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With all the methods of transportation that are available today, the task of tracking disease has become a increasingly important task. Big organizations have found ways to keep it under control, especially for large events where many people from all over the world condense into one place. They do this by mapping the occurrences of the disease so they can actively measure the diseases and work to keep it at bay. Sometimes this can even get to the very root of the problem and stop the disease completely. -MRR
Episode 3 Chapter 2
The technology used to map our world is crucial to war efforts in Afghanistan and elsewhere. From operations planning to IED detection to monitoring area activities, detailed geospatial information can make the difference between success and failure. Mapping aspects of society, culture, and economic systems can help us understand what is important to people in a given area and how to work with them in times of war. Our soldiers and the civilians they work with deserve the best information that this technology can provide to aid them in their efforts.
Ever think how your GPS works? Everybody thinks of the navigation gadget in their car as a GPS, but actually it’s a GPS Receiver. The GPS receiver collects signals from positioning satellites in space and the satellites are always tracking the position of every activated GPS receiver. Millions of coordinates are saved in a data base and with the technology. Just using math, the satellites can find your GPS receiver anywhere on the earth. How the map works is lots of people are driving high tech cars on almost every road. Then that information is digitized into a data base, which is then installed into the GPS receiver. -LEB
Chapter 2, Episode 2 of the Geospatial Revolution was about how UPS was trying to save money and time by creating software to map out the shortest way to get the package to it’s destination. They used the example, “If we save each driver one mile, that’s millions of miles, millions of dollars saved on gas, repairs, and other costs.” Each driver has a device that tracks what the driver is doing, how fast they are, if they ran a red light, etc. This is tracked by the software and used in its database, to see if an even faster time can be achieved.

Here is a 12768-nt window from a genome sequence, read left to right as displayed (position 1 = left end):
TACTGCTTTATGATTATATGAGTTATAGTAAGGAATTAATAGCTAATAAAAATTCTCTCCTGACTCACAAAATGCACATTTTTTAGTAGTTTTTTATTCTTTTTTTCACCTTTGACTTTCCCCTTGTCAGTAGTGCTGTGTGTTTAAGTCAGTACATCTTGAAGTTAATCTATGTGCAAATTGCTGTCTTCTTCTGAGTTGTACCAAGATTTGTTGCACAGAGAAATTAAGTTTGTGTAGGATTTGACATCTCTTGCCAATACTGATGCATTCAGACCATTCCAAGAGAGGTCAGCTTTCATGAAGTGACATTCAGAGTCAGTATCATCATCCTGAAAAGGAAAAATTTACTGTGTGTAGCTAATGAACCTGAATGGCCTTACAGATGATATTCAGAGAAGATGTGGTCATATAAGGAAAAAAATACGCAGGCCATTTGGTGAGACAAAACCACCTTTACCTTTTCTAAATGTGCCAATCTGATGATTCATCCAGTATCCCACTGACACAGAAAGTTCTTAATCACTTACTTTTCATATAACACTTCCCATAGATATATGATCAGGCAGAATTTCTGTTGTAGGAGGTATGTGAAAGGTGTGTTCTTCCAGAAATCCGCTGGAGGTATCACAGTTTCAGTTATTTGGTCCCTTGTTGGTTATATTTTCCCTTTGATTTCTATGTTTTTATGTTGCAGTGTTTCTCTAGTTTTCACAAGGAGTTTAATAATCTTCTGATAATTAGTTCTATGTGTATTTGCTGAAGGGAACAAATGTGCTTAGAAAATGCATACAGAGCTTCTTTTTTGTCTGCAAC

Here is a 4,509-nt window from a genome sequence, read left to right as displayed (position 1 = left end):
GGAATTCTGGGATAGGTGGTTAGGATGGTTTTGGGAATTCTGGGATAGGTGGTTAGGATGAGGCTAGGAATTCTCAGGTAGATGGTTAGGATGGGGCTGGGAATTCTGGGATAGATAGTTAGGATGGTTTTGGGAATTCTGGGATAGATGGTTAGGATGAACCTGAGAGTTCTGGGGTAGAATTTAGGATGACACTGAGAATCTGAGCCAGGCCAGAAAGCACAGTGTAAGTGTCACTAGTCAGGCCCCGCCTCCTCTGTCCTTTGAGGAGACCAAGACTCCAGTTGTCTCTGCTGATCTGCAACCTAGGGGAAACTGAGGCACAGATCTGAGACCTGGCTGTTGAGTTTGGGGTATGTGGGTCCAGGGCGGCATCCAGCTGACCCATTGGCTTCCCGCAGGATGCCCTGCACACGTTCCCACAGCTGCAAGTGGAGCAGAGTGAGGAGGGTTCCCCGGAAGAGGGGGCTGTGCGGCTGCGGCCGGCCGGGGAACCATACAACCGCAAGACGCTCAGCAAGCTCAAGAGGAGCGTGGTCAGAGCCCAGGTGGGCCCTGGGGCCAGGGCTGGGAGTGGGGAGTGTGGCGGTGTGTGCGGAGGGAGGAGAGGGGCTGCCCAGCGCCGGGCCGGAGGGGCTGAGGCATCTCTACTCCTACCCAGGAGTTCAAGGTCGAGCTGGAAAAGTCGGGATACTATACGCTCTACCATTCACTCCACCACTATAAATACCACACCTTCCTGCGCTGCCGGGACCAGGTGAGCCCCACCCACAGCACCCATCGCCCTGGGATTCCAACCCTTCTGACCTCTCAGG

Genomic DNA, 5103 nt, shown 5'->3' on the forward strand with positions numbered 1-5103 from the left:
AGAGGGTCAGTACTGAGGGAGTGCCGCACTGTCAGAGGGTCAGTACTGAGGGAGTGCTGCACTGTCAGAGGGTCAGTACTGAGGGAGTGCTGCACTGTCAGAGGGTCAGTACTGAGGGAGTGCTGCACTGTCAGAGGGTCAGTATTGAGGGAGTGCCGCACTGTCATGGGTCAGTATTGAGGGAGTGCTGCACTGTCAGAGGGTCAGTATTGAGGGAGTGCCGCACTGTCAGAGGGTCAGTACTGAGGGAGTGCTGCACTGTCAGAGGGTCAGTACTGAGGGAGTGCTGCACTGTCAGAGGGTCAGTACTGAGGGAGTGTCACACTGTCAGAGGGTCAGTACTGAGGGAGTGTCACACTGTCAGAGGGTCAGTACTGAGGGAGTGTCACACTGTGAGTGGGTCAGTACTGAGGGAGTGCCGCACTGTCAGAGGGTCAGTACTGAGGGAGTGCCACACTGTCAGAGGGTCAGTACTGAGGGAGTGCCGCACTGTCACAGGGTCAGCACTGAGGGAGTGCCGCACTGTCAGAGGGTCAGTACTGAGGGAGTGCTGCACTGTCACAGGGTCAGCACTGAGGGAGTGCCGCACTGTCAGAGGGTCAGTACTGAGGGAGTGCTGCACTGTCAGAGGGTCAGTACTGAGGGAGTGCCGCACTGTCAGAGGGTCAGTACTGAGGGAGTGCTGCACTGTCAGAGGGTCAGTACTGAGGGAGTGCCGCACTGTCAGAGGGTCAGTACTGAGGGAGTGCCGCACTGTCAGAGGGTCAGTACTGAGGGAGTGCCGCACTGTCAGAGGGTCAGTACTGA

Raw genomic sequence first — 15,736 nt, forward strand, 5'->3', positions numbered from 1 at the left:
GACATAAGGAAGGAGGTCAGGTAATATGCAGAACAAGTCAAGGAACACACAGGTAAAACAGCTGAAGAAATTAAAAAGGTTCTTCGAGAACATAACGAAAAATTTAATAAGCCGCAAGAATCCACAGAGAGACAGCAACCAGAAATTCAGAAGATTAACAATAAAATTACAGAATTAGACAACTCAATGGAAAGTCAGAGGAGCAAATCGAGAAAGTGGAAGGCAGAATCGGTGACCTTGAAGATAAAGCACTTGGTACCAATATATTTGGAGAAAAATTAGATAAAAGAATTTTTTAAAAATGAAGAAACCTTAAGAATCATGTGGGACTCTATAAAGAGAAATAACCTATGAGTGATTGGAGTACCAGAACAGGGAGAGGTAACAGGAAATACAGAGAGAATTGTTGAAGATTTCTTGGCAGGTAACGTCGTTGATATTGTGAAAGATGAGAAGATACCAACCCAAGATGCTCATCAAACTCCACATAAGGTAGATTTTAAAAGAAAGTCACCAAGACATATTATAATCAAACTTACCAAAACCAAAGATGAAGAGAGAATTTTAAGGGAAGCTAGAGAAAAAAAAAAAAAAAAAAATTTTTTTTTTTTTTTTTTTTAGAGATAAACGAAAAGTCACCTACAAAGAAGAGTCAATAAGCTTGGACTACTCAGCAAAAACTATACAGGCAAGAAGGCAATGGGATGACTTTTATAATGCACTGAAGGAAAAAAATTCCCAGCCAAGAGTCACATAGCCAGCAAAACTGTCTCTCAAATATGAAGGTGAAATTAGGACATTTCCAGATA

Chapter 2 Episode 4
There are a billion hungry people in world. Geospatial technology plays a crucial role in helping USAID and many other corporations make good decisions on where food goes, whom it goes to and how much is food needs to be sent. Satellite imagery gives ground observations, rainfall data and overall the possible impact of drought on plant and crop productivity. Satellite data allows people to watch plants from space. This is important in places that they can’t go to personally. They use the satellite information to determine how much assistance should be offered to people and areas in need of food. Geospatial technology helps to help prevent hunger across the world.
The first episode of chapter four was about how there was a large population center with 200,000 people living there and no map of it. Some people went in with GPS locaters and helped them map out health centers, water sources, dangerous places, and streets to use. At first the inhabitants were skeptical, wondering if they were going to give the information to the government or use it to exploit them. Once their true intentions were discovered, the geographers had all the support they could want. The map was a huge success and the people there were extremely satisfied. -JDM
The city of Portland has invested in various geospatial technologies so that the city government can improve their relationships with the people of the city. They have created “Portland Maps” to provide easy access to information and maps to the general public. People can view maps on specific things like crime data and transportation and get all kinds of information. The city was also one of the first to install GPS tracking on forms of public transportation. “Transit Tracker” gives accurate times of when busses or MAX trains will arrive at a certain location. There is also applications for people to download that provide this information. The local government has made a 3D model of the entire city using LIDAR (Light Detection And Ranging) which uses laser light to capture the location or shape of something in 3D form. They have been able to use this model to ensure the views of Mt. Hood won’t be blocked by any buildings.